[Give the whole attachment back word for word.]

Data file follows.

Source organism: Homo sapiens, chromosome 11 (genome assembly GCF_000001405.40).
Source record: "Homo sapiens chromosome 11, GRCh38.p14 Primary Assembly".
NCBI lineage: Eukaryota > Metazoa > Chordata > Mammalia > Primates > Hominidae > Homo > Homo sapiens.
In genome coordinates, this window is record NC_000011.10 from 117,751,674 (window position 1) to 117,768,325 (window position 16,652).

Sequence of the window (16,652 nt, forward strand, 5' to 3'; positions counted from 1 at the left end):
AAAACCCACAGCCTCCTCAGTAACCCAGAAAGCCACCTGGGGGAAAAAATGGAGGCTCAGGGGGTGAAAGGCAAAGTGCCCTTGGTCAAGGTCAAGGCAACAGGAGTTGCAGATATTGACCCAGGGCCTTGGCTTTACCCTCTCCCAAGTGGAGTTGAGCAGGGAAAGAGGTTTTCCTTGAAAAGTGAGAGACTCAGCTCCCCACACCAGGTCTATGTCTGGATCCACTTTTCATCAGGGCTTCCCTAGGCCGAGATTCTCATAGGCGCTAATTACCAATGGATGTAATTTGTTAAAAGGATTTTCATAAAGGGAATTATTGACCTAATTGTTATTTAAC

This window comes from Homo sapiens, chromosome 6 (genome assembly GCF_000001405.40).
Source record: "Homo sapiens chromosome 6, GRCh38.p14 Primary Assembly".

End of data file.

Source organism: Homo sapiens, chromosome 11 (genome assembly GCF_000001405.40).
Source record: "Homo sapiens chromosome 11, GRCh38.p14 Primary Assembly".
NCBI lineage: Eukaryota > Metazoa > Chordata > Mammalia > Primates > Hominidae > Homo > Homo sapiens.
In genome coordinates, this window is record NC_000011.10 from 117,751,674 (window position 1) to 117,768,325 (window position 16,652).

Sequence of the window (16,652 nt, forward strand, 5' to 3'; positions counted from 1 at the left end):
AAAACCCACAGCCTCCTCAGTAACCCAGAAAGCCACCTGGGGGAAAAAATGGAGGCTCAGGGGGTGAAAGGCAAAGTGCCCTTGGTCAAGGTCAAGGCAACAGGAGTTGCAGATATTGACCCAGGGCCTTGGCTTTACCCTCTCCCAAGTGGAGTTGAGCAGGGAAAGAGGTTTTCCTTGAAAAGTGAGAGACTCAGCTCCCCACACCAGGTCTATGTCTGGATCCACTTTTCATCAGGGCTTCCCTAGGCCGAGATTCTCATAGGCGCTAATTACCAATGGATGTAATTTGTTAAAAGGATTTTCATAAAGGGAATTATTGACCTAATTGTTATTTAAC

This window comes from Homo sapiens, chromosome 6 (genome assembly GCF_000001405.40).
Source record: "Homo sapiens chromosome 6, GRCh38.p14 Primary Assembly".